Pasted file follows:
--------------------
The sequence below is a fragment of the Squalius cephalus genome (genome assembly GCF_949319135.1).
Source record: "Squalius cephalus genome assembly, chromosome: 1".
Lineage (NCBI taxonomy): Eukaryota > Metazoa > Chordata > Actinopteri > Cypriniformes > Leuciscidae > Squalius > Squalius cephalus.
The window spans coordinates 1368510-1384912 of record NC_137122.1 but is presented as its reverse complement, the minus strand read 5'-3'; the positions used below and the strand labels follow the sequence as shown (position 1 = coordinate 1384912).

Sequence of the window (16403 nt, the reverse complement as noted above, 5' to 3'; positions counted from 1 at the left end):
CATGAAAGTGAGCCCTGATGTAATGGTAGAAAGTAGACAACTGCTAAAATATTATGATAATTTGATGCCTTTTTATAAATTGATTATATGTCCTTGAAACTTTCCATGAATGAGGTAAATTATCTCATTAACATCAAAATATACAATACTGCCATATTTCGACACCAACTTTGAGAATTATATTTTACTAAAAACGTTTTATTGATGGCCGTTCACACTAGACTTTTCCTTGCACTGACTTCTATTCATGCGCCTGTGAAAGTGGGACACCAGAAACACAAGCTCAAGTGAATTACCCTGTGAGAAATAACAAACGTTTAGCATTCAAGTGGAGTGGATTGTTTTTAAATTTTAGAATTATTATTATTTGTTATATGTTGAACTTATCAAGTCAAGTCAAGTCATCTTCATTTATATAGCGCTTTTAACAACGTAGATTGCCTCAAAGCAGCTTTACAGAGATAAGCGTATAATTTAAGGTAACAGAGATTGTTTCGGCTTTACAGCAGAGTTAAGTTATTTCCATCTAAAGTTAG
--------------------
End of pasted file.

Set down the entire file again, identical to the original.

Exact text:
The sequence below is a fragment of the Squalius cephalus genome (genome assembly GCF_949319135.1).
Source record: "Squalius cephalus genome assembly, chromosome: 1".
Lineage (NCBI taxonomy): Eukaryota > Metazoa > Chordata > Actinopteri > Cypriniformes > Leuciscidae > Squalius > Squalius cephalus.
The window spans coordinates 1368510-1384912 of record NC_137122.1 but is presented as its reverse complement, the minus strand read 5'-3'; the positions used below and the strand labels follow the sequence as shown (position 1 = coordinate 1384912).

Sequence of the window (16403 nt, the reverse complement as noted above, 5' to 3'; positions counted from 1 at the left end):
CATGAAAGTGAGCCCTGATGTAATGGTAGAAAGTAGACAACTGCTAAAATATTATGATAATTTGATGCCTTTTTATAAATTGATTATATGTCCTTGAAACTTTCCATGAATGAGGTAAATTATCTCATTAACATCAAAATATACAATACTGCCATATTTCGACACCAACTTTGAGAATTATATTTTACTAAAAACGTTTTATTGATGGCCGTTCACACTAGACTTTTCCTTGCACTGACTTCTATTCATGCGCCTGTGAAAGTGGGACACCAGAAACACAAGCTCAAGTGAATTACCCTGTGAGAAATAACAAACGTTTAGCATTCAAGTGGAGTGGATTGTTTTTAAATTTTAGAATTATTATTATTTGTTATATGTTGAACTTATCAAGTCAAGTCAAGTCATCTTCATTTATATAGCGCTTTTAACAACGTAGATTGCCTCAAAGCAGCTTTACAGAGATAAGCGTATAATTTAAGGTAACAGAGATTGTTTCGGCTTTACAGCAGAGTTAAGTTATTTCCATCTAAAGTTAG